Rebuilding our internal architecture
The New York Times reports on a new term being coined by psychologists – Languishing. This is the real and developing mental health complaint caused by the COVID lockdowns. “It wasn’t burnout — we still had energy. It wasn’t depression — we didn’t feel hopeless. We just felt somewhat joyless and aimless.” It is not an emergency condition, not one with an urgent and demanding need, but if not responded to can result in much more serious issues. This sense of stagnation and emptiness or ‘life through a foggy windshield’, is a sense that many of us can recognise. If we are fortunate enough that COVID-19 has not impacted us or our loved ones personally, and if no other life-changing event has taken place (e.g. job loss, cancer diagnosis, personal crime), we may be struggling with the thought, ‘what have I got to be stagnate and listless about?’
In no way do I want to belittle those major life events or bereavements that take place. My family has been touched by these. It is just that life, whether good or bad, has taken place in the context of a wider, collective crisis. Close friends of mine have had major medical events, but in the context of COVID they received treatment and diagnosis on their own without a family member or friend to hold their hand. Medical staff have generally been good and have done all they can. But they have a job to do… And that’s just the point, there is something special about someone who is with us, who is not there because of their job. Someone who is there not because they are being paid but because they simply want to be there with us.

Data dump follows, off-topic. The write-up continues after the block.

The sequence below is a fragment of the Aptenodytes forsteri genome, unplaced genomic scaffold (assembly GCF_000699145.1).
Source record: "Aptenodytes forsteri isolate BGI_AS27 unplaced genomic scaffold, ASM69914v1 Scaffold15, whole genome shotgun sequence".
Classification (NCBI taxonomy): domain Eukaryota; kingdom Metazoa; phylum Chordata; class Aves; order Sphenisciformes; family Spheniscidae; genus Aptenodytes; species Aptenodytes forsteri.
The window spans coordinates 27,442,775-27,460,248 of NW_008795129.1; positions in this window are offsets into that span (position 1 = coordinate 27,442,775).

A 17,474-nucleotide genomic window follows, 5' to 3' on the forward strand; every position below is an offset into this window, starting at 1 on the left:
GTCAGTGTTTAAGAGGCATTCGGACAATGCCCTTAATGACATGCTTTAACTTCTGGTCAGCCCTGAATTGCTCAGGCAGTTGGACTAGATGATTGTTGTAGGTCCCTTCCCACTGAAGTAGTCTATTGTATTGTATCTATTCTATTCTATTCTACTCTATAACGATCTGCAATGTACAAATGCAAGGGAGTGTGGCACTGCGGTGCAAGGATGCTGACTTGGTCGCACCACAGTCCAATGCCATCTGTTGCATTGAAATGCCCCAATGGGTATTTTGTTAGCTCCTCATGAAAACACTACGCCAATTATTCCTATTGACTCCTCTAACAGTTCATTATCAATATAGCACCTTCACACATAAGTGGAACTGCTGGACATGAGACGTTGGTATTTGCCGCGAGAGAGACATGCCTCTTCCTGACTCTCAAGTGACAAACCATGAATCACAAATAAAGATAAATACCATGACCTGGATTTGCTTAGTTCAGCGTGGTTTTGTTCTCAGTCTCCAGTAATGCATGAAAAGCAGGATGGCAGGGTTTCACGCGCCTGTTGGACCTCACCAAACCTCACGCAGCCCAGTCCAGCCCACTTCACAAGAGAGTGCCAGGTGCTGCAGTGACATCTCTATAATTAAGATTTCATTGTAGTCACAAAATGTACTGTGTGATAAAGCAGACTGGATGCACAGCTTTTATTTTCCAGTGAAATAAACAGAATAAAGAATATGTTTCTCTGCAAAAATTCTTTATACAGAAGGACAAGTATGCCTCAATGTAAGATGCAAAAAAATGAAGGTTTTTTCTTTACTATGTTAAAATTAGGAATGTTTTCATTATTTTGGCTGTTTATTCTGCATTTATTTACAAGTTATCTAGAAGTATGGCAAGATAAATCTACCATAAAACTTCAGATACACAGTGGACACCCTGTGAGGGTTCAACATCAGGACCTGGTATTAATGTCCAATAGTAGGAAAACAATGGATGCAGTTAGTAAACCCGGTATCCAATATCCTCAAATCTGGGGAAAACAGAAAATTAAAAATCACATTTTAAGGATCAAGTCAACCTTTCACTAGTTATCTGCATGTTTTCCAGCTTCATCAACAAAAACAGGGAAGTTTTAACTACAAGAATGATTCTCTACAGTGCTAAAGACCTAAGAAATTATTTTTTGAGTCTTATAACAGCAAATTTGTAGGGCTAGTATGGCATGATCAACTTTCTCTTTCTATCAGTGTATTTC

Faith communities up and down the UK have done a great job during the pandemic in many practical ways, like providing food and shelter. These tangible things are part of our ‘ministry’, but a well organised state can do many to these things as well. Our USP is not so much the food but our responsiveness: our ‘First In and Last Out’ mentality. The responsiveness and the compassion that demands action is the intangible contribution of which faith is a reservoir. And yes, sometimes we are to be the conscience of the nation! A moral standard can be raised by faith to enable a more humanised response by the state.
We saw this with the way lockdown restrictions adapted over time. Lockdown 1 in March 2020 was all about protection of the physical. By Lockdown 3 in December 2021 the restriction were more about the protection of our humanity. The difference was that there were more allowances for us as a social beings. Exercise with one other, support groups and meetings in places of worship were permitted in Lockdown 3, all with the aim of trying to nurture resilience in the population.
This new approach began after the government engaged seriously and significantly with faith communities, through the Places of Worship Taskforce and with faith roundtables and focus groups. The safe way in which the vast majority of faith groups approached the restrictions on worship and the impressive practical response to serving the needy resulted in a positive and flexible reply from government. There was an implicit (and often explicit) recognition of the solace, and the spiritual and emotional role of faith. This could not be pushed aside, as had happened in the first Lockdown. Faith was an essential partner, the fourth emergency service.